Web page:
Hitler, 1889-1936 : Hubris, Paperback
3 out of 5 (1 rating)


Ian Kershaw's "Hitler 1889-1936: Hubris" charts the rise of Adolf Hitler, from a bizarre misfit in a Viennese dosshouse, to dictatorial leadership.

With extraordinary skill and vividness, drawing on a huge range of sources, Kershaw recreates the world which first thwarted and then nurtured Hitler in his youth, from early childhood to the first successes of the Nazi Party.

As his seemingly pitiful fantasy of being Germany's saviour attracted more and more support, Kershaw brilliantly conveys why so many Germans adored Hitler, connived with him or felt powerless to resist him. "Supersedes all previous accounts. It is the sort of masterly biography that only a first-rate historian can write". (David Cannadine, "Observer" Books of the Year). "The Hitler biography for the 21st century...cool, judicious, factually reliable and intelligently argued". (Richard Evans, "Sunday Telegraph"). "One of the major historical biographies of our times...a riveting read". (Jackie Wullschlager, "Financial Times", Best Biographies of the Year). "His analysis of Hitler's extraordinary character has the fascination of a novel, but he places his struggle and rise in the context of meticulously researched history...Deeply disturbing.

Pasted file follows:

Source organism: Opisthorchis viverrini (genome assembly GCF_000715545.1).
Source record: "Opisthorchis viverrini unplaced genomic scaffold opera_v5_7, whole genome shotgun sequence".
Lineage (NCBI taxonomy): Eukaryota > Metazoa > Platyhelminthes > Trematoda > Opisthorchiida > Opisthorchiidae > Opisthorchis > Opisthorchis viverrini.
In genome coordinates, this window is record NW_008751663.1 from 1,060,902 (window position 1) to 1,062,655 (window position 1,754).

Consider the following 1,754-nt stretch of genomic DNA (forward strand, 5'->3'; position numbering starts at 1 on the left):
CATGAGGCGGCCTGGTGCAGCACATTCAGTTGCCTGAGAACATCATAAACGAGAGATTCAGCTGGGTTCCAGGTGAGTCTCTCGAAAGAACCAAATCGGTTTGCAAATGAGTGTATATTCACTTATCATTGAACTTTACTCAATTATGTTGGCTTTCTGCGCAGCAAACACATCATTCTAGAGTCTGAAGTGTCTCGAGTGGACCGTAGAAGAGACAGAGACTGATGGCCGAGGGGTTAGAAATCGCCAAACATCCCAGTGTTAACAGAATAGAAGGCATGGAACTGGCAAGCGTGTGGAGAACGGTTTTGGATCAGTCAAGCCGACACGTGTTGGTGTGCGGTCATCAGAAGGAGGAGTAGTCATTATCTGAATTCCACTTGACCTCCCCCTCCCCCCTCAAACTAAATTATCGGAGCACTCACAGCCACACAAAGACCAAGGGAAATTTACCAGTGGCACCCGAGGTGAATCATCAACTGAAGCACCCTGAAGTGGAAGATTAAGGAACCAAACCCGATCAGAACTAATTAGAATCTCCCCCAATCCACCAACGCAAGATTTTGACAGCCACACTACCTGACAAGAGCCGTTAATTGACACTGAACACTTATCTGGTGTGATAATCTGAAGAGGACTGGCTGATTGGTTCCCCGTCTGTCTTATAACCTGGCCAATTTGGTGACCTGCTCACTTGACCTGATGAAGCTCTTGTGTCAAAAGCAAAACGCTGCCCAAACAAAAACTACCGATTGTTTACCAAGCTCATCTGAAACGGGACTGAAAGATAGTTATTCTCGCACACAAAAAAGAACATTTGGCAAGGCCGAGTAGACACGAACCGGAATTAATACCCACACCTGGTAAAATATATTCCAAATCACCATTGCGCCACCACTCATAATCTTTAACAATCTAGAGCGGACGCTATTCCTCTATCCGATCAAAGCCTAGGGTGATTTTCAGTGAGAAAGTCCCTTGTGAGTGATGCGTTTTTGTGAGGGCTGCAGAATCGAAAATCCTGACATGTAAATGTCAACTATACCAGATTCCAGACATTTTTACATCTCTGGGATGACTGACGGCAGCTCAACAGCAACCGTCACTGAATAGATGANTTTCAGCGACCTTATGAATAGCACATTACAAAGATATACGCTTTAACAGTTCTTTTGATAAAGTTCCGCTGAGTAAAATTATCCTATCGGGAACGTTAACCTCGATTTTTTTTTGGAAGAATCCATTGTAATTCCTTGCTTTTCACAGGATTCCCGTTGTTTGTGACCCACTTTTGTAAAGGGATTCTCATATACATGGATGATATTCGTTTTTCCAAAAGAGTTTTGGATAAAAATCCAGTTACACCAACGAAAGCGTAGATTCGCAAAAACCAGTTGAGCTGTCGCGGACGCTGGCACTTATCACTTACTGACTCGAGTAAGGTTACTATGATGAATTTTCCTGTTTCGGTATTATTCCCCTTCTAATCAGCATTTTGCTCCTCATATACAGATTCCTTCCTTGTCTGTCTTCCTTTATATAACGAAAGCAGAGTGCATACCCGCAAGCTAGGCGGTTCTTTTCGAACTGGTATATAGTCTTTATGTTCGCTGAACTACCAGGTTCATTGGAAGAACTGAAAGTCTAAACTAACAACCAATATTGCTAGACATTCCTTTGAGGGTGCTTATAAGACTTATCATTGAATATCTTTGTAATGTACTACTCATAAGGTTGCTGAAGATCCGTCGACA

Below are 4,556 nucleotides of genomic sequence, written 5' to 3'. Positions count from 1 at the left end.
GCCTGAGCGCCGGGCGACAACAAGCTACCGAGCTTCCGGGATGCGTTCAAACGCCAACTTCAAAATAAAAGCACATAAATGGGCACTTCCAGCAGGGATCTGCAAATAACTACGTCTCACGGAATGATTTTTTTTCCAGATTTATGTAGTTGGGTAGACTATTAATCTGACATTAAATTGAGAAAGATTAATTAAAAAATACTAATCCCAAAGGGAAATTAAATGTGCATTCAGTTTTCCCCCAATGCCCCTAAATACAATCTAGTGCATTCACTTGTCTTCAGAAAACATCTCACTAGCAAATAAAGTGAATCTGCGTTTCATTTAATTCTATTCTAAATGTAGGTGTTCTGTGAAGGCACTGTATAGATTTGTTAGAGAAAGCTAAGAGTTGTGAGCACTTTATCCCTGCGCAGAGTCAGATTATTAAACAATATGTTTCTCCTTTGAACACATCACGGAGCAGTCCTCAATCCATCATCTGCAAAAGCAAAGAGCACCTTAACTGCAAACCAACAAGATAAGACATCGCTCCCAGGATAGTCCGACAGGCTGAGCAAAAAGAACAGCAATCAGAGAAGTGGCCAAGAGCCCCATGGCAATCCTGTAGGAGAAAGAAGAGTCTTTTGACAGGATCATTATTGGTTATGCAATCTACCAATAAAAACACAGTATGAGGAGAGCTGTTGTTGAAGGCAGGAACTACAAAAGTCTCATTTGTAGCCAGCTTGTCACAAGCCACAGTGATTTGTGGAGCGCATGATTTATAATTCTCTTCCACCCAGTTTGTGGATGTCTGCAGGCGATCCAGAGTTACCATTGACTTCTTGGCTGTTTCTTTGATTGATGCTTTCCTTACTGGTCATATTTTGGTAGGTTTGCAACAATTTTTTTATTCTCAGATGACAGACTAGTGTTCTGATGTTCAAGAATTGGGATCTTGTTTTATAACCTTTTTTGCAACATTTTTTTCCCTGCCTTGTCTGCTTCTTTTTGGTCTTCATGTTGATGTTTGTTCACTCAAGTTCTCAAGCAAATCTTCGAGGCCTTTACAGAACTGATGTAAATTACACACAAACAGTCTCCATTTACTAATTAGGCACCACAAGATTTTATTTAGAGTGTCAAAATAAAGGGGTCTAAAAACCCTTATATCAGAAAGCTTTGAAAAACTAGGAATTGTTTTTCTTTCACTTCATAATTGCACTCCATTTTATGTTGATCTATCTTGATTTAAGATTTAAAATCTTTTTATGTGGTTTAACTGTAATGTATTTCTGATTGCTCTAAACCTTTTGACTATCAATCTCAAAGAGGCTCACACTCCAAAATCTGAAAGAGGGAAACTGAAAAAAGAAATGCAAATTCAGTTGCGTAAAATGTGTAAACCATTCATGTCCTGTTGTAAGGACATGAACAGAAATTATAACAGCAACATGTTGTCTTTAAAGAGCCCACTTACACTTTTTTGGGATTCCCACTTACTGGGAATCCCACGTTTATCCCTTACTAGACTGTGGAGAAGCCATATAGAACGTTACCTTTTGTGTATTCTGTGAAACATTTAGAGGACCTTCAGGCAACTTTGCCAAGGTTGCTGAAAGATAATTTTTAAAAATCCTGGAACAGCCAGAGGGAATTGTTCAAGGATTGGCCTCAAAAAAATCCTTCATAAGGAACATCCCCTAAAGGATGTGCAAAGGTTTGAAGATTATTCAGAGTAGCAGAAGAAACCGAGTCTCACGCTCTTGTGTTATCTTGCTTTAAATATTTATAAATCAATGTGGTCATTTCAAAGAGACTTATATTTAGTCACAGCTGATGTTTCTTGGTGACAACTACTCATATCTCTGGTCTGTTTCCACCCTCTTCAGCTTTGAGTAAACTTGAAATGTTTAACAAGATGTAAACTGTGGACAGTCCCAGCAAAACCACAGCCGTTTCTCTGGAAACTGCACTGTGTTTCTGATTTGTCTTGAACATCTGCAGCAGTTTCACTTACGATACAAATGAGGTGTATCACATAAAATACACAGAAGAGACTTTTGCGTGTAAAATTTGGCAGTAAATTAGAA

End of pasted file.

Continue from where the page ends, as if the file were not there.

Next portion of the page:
Unforgettable". (A.N. Wilson, "Daily Mail"). "A sane, erudite, moral and intellectually honest biography of the 20th century's most destructive politician". (Ruth Scurr, "The Times"). Ian Kershaw's other books include "Hitler 1936-1945: Nemesis", "Making Friends with Hitler", "Fateful Choices: Ten Decisions that Changed the World 1940-1904" and "The End: Hitler's Germany, 1944-1945". "Hitler 1936-1945: Nemesis" received the Wolfson History Prize and the Bruno Kreisky Prize in Austria for Political Book of the Year, and was joint winner of the inaugural British Academy Book Prize.




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Heavy going in places and short on his personal life, but a very detailed account of each part of Hitler's development. Fascinating are the opportunities to stop his rise and the perfect storm of the economy, Versailles and a contemporary German appetite for authority that delivers him to power. It's terrible, and compelling.

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